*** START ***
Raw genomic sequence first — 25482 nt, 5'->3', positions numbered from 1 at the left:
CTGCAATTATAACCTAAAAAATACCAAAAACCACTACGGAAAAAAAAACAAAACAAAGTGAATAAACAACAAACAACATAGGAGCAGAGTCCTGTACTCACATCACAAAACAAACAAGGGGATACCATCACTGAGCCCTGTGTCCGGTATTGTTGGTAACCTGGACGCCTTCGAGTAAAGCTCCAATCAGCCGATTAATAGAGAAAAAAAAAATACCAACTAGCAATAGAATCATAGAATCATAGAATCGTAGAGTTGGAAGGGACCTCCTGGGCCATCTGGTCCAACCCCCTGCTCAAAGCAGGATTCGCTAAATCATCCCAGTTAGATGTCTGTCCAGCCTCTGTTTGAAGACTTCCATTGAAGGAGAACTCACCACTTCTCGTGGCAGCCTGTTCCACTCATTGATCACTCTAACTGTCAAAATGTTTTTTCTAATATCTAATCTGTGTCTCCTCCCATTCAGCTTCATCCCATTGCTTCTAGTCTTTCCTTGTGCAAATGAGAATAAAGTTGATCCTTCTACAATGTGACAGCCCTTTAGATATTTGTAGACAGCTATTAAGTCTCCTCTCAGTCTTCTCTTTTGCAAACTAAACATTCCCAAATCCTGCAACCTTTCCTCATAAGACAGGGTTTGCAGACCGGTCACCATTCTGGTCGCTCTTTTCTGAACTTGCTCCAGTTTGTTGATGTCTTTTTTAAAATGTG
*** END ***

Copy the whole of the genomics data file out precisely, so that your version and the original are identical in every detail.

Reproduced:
Raw genomic sequence first — 25482 nt, 5'->3', positions numbered from 1 at the left:
CTGCAATTATAACCTAAAAAATACCAAAAACCACTACGGAAAAAAAAACAAAACAAAGTGAATAAACAACAAACAACATAGGAGCAGAGTCCTGTACTCACATCACAAAACAAACAAGGGGATACCATCACTGAGCCCTGTGTCCGGTATTGTTGGTAACCTGGACGCCTTCGAGTAAAGCTCCAATCAGCCGATTAATAGAGAAAAAAAAAATACCAACTAGCAATAGAATCATAGAATCATAGAATCGTAGAGTTGGAAGGGACCTCCTGGGCCATCTGGTCCAACCCCCTGCTCAAAGCAGGATTCGCTAAATCATCCCAGTTAGATGTCTGTCCAGCCTCTGTTTGAAGACTTCCATTGAAGGAGAACTCACCACTTCTCGTGGCAGCCTGTTCCACTCATTGATCACTCTAACTGTCAAAATGTTTTTTCTAATATCTAATCTGTGTCTCCTCCCATTCAGCTTCATCCCATTGCTTCTAGTCTTTCCTTGTGCAAATGAGAATAAAGTTGATCCTTCTACAATGTGACAGCCCTTTAGATATTTGTAGACAGCTATTAAGTCTCCTCTCAGTCTTCTCTTTTGCAAACTAAACATTCCCAAATCCTGCAACCTTTCCTCATAAGACAGGGTTTGCAGACCGGTCACCATTCTGGTCGCTCTTTTCTGAACTTGCTCCAGTTTGTTGATGTCTTTTTTAAAATGTG